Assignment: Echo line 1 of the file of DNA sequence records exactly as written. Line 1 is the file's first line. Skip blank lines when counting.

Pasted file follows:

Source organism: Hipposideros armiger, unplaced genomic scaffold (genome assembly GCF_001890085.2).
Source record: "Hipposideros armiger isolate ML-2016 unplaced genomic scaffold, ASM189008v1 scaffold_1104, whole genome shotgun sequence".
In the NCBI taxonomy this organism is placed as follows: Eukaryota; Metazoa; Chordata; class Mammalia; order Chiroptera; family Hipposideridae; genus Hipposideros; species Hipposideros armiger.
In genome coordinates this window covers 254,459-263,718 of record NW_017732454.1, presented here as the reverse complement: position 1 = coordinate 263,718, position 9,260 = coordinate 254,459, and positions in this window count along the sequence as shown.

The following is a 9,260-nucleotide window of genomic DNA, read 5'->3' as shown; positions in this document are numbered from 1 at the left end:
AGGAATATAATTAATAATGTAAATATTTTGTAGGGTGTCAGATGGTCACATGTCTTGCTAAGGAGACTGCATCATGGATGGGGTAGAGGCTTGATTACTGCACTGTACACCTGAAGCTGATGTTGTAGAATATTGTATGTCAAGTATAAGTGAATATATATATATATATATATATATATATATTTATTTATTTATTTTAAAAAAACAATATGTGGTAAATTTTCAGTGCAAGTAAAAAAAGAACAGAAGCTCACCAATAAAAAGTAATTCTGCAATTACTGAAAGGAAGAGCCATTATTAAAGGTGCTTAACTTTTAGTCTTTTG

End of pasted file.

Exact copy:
Source organism: Hipposideros armiger, unplaced genomic scaffold (genome assembly GCF_001890085.2).